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{8} • Numerical

{8} • Numerical Methods There’s nothing special about the interval [0,1] either. We could replace [0,1] with any interval [a,b]. Provided f is positive at one end and negative at the other end, then f (x) = 0 must have a solution in [a,b]. Finally, there’s also nothing special about the value 0. For any real number value c, if f < c at one end of the interval [a,b], and f > c at the other end, then there must exist an x ∈ [a,b] such that f (x) = c. We summarise this discussion with a statement of the intermediate value theorem. Theorem (Intermediate Value Theorem) Let f : [a,b] → R be a continuous function, and c be a real number. a If f (a) < c and f (b) > c, then there exists an x ∈ [a,b] such that f (x) = c. b If f (a) > c and f (b) < c, then there exists an x ∈ [a,b] such that f (x) = c. Note that the intermediate value theorem doesn’t say anything about how many times f (x) takes the value c. There might be many values of x in the interval [a,b] such that f (x) = c. All the theorem says is that there is at least one. If you’re on one side of the river, and later you’re on the other side of the river, then you must have crossed the river — you might have crossed it many times, but you certainly crossed it at least once! Bisection algorithm We now describe the bisection algorithm in detail. Suppose we have a continuous function f : [a,b] → R, and we want to solve f (x) = 0. (To solve for some other value of f , i.e. f (x) = c, you can rearrange the equation to f (x) − c = 0.) We assume f (a) and f (b) are both nonzero — otherwise we already have a solution! We also assume f (a) and f (b) have opposite signs. The intermediate value theorem then ensures that f (x) = 0 has a solution for some x ∈ [a,b]. As we have seen, the idea is to look at the value of f (x) at the midpoint a+b 2 of the interval [a,b], i.e. the average (or mean) of a and b. If f ( a+b 2 a+b ) = 0, then we have a solution, and we can stop. Otherwise, f ( 2 ) is either ) and f (b), the intermediate positive or negative. Depending on the signs of f (a), f ( a+b 2 value theorem will tell us that one or the other of the intervals [ a, a + b 2 ] or [ a + b 2 ,b ] contains a solution. We call this interval [a 1 ,b 1 ].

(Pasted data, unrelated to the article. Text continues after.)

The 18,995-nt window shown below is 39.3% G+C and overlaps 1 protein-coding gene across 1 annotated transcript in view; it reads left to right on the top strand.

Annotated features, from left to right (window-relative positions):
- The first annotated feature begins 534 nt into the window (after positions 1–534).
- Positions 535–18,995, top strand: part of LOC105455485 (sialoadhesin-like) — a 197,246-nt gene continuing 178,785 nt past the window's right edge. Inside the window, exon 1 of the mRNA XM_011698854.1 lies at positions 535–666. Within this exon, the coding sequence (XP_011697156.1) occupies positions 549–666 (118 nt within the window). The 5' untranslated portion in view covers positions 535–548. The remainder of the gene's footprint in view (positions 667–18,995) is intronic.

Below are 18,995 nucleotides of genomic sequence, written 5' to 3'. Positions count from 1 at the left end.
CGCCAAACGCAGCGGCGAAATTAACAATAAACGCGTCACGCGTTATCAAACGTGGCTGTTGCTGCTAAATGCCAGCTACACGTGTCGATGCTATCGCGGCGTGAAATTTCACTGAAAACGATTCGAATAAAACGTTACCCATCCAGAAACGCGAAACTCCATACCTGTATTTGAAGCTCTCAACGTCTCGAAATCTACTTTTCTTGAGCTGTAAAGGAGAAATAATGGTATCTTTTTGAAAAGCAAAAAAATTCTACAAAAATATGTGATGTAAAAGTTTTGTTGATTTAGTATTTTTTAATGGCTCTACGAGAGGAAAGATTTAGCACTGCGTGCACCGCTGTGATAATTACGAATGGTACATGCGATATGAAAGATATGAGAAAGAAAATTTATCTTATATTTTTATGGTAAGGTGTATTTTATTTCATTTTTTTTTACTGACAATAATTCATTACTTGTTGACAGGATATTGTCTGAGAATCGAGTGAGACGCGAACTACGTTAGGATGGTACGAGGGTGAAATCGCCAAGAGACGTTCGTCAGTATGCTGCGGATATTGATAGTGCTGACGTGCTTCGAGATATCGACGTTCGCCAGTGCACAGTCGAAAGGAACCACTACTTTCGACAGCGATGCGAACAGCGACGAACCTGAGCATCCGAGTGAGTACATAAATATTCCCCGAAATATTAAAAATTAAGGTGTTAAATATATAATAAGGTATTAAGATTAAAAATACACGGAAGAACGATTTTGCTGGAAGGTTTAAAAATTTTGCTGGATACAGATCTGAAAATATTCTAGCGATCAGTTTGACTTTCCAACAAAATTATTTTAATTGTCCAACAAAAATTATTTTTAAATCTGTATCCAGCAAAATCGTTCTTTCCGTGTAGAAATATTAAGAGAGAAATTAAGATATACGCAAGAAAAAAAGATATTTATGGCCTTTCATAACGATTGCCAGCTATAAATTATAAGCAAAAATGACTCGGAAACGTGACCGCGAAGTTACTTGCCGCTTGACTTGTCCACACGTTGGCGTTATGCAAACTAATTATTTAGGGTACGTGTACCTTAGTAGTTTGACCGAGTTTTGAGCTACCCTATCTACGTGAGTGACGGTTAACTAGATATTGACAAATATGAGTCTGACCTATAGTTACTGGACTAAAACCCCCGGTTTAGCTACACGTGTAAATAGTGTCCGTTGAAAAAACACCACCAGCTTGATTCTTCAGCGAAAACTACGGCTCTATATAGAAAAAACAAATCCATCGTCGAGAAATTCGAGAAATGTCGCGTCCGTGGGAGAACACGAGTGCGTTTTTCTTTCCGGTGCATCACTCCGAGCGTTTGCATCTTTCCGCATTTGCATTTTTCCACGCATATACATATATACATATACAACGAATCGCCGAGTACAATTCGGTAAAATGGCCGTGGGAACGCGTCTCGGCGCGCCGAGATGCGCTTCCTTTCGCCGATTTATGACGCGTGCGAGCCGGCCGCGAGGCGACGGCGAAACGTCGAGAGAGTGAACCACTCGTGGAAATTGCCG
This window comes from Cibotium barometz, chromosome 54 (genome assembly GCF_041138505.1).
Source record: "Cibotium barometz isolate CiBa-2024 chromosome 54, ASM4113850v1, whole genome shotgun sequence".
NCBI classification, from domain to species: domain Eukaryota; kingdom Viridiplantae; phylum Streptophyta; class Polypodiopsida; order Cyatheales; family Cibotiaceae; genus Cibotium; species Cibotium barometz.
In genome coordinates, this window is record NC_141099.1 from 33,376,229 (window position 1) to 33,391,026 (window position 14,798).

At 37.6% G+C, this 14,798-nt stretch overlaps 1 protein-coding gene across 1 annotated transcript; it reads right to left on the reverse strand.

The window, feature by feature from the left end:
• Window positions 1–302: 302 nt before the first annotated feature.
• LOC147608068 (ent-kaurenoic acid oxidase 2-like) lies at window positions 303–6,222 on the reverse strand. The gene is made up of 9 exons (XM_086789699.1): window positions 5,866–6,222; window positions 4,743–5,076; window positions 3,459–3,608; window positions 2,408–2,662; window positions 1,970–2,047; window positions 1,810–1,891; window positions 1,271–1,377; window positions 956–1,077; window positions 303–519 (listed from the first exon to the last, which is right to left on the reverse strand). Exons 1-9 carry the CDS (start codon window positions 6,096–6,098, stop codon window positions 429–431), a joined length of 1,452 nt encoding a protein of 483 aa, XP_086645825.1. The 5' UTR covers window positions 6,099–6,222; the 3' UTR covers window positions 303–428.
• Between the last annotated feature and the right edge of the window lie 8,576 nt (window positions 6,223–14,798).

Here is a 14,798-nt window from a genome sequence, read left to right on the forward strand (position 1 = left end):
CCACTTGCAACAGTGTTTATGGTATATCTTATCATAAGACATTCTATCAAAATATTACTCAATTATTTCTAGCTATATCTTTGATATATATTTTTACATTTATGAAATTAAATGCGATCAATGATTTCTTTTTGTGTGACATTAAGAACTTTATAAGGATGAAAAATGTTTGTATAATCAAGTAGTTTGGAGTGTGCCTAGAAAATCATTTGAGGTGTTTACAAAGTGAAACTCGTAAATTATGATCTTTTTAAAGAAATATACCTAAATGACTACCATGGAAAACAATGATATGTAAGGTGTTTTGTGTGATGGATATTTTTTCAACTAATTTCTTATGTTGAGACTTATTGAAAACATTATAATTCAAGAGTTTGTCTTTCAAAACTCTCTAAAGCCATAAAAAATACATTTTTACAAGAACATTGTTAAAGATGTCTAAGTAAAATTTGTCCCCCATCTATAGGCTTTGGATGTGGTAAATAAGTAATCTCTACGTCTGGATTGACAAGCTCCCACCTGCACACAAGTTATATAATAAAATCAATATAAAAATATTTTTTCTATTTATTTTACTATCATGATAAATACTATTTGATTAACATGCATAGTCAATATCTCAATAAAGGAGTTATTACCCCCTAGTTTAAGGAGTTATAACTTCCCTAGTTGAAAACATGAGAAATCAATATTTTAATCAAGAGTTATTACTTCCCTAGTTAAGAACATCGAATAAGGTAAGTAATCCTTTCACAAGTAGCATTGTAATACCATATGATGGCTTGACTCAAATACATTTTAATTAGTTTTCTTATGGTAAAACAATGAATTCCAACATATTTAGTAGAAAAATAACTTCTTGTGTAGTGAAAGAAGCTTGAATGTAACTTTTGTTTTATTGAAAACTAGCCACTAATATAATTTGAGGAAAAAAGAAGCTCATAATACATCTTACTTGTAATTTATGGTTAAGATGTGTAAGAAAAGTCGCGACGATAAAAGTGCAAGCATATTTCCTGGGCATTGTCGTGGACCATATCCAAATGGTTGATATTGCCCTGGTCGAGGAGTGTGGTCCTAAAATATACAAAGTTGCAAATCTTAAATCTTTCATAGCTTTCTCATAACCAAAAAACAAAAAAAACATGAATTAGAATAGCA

A guide for teachers – Years 11 and 12 • {9} We then repeat the process, evaluating f at the midpoint a 1+b 1 2 of [a 1 ,b 1 ]. If f we have a solution, and stop. Otherwise, f ( a1 +b 1 2 ( ) a1 +b 1 2 = 0, ) ≠ 0 and the intermediate value theorem tells us that one or the other of the two sub-intervals obtained by bisecting [a 1 ,b 1 ] contains a solution. We call this interval [a 2 ,b 2 ]. We continue in this fashion, obtaining intervals [a 3 ,b 3 ], [a 4 ,b 4 ], and so on. We now state the bisection method rigorously. [Bisection method] Let f : [a,b] → R be a continuous function with f (a) and f (b) both nonzero, and of opposite sign. We seek a solution of f (x) = 0. Let [a 0 ,b 0 ] = [a,b]. At the n’th step of the method, we have an interval [a n−1 ,b n−1 ], where f (a n−1 ) and f (b n−1 ) are both nonzero and of opposite signs. Then: 1 Calculate f 2 Otherwise, f • f • f ( an−1 +b n−1 2 ( an−1 +b n−1 2 ) ( ) . If f an−1 +b n−1 2 = 0, x = a n−1+b n−1 2 is a solution, and we stop. ) ≠ 0. Precisely one of the following two possibilities occurs: ) [ and f (a n−1 ) have opposite signs. Then let [a n ,b n ] = a n−1 , a n−1+b n−1 2 ( an−1 +b n−1 2 ( an−1 +b n−1 2 ) and f (b n−1 ) have opposite signs. Then let [a n ,b n ] = [ an−1 +b n−1 2 ,b n−1 ]. 3 If the interval [a n ,b n ] has the desired degree of accuracy for a solution, stop. Otherwise, return to step 1 and continue. Note that the intervals [a n ,b n ] produced by the bisection method are all nested: [a 0 ,b 0 ] ⊃ [a 1 ,b 1 ] ⊃ [a 2 ,b 2 ] ⊃ ··· . Moreover, each of these intervals is half as long as the previous one: [a n ,b n ] is half the length of [a n−1 ,b n−1 ]. Exercise 2 How many times smaller is the length of the interval [a n ,b n ] compared to the original [a,b] = [a 0 ,b 0 ]? In other words, what is b n − a n b − a ? ] . Using the bisection algorithm Let’s now turn to some examples. We’ll obtain some approximations to some well-known irrational numbers using the bisection method. Example Find π to within an accuracy of 0.05 by approximating the solution to sin x = 0 in the interval [3,4] using the bisection method.